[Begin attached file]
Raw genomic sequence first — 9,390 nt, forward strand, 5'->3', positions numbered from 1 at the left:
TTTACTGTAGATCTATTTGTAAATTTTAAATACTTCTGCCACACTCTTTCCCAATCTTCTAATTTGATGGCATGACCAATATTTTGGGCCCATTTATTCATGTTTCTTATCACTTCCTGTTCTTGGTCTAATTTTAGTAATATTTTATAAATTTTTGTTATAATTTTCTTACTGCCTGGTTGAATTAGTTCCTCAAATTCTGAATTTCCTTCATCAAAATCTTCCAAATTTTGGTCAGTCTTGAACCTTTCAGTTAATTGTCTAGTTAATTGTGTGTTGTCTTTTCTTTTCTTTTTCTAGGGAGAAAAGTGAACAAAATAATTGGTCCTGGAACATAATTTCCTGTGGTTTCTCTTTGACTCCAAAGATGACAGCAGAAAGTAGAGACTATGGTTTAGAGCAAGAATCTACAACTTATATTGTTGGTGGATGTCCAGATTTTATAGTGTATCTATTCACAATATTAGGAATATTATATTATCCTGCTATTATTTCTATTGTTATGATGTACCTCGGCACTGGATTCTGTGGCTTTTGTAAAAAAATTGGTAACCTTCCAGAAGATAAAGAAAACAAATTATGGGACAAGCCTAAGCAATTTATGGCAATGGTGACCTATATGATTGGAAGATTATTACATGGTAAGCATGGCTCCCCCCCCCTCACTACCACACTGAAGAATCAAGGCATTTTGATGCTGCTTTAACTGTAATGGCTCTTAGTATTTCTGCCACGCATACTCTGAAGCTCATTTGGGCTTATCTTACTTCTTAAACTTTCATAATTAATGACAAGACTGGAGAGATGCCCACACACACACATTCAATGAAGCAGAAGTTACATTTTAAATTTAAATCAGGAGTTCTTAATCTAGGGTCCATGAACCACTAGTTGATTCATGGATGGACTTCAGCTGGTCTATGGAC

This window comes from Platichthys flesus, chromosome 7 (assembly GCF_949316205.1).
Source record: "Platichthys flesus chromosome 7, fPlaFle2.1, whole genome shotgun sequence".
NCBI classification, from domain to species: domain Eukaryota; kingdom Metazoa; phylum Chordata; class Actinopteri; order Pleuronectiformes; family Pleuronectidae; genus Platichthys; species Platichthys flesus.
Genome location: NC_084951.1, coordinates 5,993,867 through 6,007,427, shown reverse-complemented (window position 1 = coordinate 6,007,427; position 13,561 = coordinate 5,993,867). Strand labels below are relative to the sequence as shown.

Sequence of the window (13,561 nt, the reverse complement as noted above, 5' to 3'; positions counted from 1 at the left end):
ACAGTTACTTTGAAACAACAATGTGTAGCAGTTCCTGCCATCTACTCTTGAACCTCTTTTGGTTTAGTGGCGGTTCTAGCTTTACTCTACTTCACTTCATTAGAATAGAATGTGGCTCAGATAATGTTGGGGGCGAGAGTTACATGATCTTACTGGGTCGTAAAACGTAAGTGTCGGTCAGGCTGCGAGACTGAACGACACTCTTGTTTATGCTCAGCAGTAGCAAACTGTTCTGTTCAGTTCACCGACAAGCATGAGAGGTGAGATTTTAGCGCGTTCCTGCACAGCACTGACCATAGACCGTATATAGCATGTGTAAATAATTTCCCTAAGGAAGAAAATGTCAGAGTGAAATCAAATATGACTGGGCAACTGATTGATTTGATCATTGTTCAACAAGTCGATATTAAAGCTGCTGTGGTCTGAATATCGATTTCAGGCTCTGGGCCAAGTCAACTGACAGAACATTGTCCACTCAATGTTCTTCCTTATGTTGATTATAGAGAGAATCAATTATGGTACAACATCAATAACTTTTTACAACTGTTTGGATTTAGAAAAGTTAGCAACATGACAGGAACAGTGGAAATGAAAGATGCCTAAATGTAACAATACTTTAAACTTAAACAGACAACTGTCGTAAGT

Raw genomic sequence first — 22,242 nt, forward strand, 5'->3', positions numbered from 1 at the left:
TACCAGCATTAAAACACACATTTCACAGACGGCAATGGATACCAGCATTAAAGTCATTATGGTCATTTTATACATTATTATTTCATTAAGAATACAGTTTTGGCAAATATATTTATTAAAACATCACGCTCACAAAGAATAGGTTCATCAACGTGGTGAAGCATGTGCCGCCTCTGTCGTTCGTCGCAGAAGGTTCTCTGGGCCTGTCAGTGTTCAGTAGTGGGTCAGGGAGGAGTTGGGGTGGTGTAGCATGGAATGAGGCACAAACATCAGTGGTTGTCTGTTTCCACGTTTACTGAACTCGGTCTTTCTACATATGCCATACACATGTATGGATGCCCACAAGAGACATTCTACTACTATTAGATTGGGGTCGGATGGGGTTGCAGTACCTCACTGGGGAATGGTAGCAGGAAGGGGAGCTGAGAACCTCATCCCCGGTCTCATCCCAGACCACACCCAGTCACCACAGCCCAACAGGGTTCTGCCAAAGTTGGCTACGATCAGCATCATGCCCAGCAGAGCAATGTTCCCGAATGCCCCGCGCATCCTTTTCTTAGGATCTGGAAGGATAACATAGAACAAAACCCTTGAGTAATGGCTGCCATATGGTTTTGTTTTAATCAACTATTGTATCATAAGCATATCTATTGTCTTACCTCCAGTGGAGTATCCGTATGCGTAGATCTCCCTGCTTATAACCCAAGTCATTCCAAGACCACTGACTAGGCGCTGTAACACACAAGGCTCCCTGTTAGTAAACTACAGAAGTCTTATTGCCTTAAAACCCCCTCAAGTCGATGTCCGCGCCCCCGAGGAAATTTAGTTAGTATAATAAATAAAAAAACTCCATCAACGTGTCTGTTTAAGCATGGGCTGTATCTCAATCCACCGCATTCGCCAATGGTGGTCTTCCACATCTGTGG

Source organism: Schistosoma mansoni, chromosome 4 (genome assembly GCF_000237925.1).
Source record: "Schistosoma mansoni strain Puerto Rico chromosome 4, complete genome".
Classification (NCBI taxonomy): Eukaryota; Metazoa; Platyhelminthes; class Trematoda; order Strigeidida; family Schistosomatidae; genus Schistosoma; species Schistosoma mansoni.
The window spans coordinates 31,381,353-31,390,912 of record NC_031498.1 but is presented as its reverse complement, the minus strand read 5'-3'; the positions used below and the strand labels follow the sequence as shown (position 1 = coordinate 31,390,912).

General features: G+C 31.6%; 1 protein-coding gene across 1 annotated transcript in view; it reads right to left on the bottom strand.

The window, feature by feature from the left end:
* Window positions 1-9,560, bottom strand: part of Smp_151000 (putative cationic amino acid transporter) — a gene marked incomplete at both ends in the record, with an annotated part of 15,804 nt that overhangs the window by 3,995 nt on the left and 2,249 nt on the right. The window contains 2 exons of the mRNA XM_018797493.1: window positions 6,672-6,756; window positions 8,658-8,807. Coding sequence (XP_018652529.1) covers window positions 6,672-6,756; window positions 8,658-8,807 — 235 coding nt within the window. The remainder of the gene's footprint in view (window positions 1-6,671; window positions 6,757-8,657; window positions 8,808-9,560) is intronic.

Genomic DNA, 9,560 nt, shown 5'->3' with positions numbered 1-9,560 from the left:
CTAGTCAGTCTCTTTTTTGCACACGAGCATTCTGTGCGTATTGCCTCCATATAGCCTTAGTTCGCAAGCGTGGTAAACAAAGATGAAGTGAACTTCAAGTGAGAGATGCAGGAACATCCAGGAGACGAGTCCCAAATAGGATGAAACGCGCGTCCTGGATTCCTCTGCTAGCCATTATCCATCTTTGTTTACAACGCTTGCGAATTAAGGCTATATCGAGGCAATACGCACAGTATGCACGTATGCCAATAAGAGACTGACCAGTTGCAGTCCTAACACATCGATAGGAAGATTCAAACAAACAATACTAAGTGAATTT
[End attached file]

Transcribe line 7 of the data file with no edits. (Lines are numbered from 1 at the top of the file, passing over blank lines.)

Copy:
Sequence of the window (13,561 nt, the reverse complement as noted above, 5' to 3'; positions counted from 1 at the left end):